The Russian daily underscored that this whole string of incidents could have a very adverse impact on defense cooperation between the two countries, which has been successfully developing over the past five years. Interestingly, it disclosed that “specialized Russian structures are preparing retaliatory measures against their Indian partners. “Very difficult conversations are on the horizon, we have a lot of questions,” a source said. Some who spoke to Kommersant believe that, in particular, the negotiations on leasing the second nuclear submarine, which the Indian Navy planned to obtain from Russia, will be seriously complicated.”

The big question is whether the two governments are at the parting of ways as regards the sharing of cutting edge Russian military technology. At the level of the Indian political leadership, this is most certainly not the thinking. Prime Minister Modi himself is known to be a staunch believer in the raison d’etre of India-Russia strategic ties. It will be interesting to see how far India’s “natural partner” Donald Trump steps in to follow up on the US Navy team’s visit to INS Chakra. Will the Pentagon agree to lease to the Indian Navy a nuclear submarine?

There is already a cloud hanging low over the much-touted futuristic Russian-Indian collaboration to create a fifth-generation fighter aircraft. A concerted campaign has been appearing in India from time to time deliberately running down the project. (here and here.) Even foreign publications began floating the rumor that India wants to get out of the Russian deal. (National Interest, Diplomat ). The preference of lobbyists in Delhi seems to be for the American prototypes. But then, for backing out of the ‘Make in India’ venture, they must find some credible argument. Even with the best Indian ingenuity, this has not been possible so far. Funnily enough, TASS felt obliged to carry a report a few days ago (here) simply to set the record straight.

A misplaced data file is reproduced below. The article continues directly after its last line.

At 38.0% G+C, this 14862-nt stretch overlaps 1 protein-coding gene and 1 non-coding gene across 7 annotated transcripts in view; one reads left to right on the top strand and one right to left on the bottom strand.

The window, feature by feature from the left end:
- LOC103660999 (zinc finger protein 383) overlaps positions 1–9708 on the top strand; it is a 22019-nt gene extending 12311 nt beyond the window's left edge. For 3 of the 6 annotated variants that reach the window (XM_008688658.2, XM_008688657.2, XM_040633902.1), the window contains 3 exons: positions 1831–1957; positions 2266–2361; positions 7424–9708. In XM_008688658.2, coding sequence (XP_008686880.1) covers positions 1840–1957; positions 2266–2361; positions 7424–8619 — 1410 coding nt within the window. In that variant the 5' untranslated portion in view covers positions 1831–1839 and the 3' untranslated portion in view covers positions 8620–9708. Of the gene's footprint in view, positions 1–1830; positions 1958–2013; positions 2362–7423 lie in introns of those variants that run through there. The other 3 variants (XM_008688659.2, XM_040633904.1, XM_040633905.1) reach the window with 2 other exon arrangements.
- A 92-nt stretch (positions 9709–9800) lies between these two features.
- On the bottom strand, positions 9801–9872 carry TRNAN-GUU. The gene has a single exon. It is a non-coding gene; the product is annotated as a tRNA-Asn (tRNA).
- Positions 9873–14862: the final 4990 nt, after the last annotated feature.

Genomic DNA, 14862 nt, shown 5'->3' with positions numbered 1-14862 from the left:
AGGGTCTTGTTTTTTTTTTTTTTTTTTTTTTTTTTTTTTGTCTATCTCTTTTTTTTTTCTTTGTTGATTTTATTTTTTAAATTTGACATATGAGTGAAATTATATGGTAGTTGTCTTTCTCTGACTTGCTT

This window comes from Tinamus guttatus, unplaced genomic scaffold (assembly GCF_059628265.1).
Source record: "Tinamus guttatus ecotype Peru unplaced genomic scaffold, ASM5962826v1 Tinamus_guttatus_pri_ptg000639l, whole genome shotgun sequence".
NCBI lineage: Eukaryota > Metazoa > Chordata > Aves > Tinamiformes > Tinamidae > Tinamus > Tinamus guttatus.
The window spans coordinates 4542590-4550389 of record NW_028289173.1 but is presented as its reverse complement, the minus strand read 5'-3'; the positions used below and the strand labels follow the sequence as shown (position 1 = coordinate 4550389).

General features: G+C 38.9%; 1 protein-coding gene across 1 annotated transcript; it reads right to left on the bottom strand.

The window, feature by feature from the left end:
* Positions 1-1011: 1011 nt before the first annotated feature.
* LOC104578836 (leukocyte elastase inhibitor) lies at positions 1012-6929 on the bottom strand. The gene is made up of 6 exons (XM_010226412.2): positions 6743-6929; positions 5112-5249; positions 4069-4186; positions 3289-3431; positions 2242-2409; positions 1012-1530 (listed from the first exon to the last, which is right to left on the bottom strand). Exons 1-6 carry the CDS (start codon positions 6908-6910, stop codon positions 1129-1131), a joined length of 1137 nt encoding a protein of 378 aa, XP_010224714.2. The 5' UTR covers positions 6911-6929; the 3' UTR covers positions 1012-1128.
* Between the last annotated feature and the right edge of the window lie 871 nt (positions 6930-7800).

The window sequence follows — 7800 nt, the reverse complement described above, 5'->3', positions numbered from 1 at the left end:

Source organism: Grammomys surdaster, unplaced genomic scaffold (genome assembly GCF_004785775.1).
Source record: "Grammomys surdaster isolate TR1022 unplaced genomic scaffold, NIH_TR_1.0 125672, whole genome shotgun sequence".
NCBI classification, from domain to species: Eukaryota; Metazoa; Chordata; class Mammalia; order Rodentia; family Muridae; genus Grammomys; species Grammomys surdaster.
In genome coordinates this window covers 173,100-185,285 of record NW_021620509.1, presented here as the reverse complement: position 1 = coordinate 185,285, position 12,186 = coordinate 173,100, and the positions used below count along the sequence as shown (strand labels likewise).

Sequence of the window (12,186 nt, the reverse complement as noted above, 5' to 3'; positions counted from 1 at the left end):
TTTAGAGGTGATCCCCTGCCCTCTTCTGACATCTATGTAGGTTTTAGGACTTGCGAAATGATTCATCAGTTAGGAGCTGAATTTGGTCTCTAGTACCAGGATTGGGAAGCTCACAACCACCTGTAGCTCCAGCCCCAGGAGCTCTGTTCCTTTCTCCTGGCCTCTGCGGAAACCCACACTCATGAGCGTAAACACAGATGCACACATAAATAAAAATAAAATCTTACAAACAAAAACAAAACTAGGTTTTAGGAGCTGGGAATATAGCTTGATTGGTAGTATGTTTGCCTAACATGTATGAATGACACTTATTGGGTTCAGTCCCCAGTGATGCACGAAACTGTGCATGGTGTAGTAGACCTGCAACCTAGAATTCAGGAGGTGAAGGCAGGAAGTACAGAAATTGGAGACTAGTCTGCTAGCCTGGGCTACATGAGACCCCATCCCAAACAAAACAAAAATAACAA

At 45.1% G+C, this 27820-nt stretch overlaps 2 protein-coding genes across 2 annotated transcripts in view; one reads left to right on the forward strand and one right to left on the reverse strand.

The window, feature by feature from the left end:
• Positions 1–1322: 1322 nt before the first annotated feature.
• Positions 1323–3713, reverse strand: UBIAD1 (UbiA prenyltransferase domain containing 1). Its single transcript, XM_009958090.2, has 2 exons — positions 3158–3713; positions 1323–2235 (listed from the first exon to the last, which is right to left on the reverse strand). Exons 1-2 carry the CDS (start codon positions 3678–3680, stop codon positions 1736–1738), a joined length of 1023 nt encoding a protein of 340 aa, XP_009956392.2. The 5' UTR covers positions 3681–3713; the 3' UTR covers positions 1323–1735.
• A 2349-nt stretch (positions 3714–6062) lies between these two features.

To be sure, Russian Deputy Prime Minister Dmitry Rogozin’s expected visit to Delhi next month is invested with much importance. India-Russia defence cooperation has been traditionally based on great mutual trust and confidence. Therefore, the recent trends are disturbing. The Indian think-tankers and media analysts keep whining and complaining about Russian weapons going to China and Pakistan. On the other hand, some of them also happen to be lobbyists for the US interests. Testing times are ahead, for sure, as the US-Russian rivalry may also surface on the Indian strategic landscape. (See may earlier blog US strikes at India-Russia defence ties.)

November 9, 2017 Posted by | Corruption, Deception | , , | Leave a comment

International Community Starts Call for US to Ban All Nuclear Explosions

Sputnik – 21.10.2017

For over 20 years, the US has been signatory but not party to the Comprehensive Nuclear Test Ban Treaty (CTBT), a 1996 UN ban on all nuclear explosions, for any purpose. With nuclear weapons back in the international spotlight, nonproliferation advocates have called on the US Senate to at last ratify the treaty.